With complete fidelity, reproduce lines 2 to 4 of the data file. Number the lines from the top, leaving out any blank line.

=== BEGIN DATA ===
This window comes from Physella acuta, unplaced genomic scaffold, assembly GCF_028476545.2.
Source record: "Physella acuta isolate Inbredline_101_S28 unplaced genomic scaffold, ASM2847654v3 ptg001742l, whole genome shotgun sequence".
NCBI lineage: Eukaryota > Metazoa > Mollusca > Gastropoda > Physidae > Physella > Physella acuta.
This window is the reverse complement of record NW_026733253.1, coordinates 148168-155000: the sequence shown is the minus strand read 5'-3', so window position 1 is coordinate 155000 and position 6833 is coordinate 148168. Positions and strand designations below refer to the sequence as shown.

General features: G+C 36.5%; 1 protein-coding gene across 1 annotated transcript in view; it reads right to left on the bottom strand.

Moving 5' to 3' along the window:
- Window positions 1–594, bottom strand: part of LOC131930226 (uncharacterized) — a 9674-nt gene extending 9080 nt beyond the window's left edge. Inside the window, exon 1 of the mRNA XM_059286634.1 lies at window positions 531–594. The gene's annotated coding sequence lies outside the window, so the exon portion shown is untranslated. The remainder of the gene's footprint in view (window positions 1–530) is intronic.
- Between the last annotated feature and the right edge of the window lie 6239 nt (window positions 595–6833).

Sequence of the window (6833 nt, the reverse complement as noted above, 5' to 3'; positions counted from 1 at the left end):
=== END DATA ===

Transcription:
Source record: "Physella acuta isolate Inbredline_101_S28 unplaced genomic scaffold, ASM2847654v3 ptg001742l, whole genome shotgun sequence".
NCBI lineage: Eukaryota > Metazoa > Mollusca > Gastropoda > Physidae > Physella > Physella acuta.
This window is the reverse complement of record NW_026733253.1, coordinates 148168-155000: the sequence shown is the minus strand read 5'-3', so window position 1 is coordinate 155000 and position 6833 is coordinate 148168. Positions and strand designations below refer to the sequence as shown.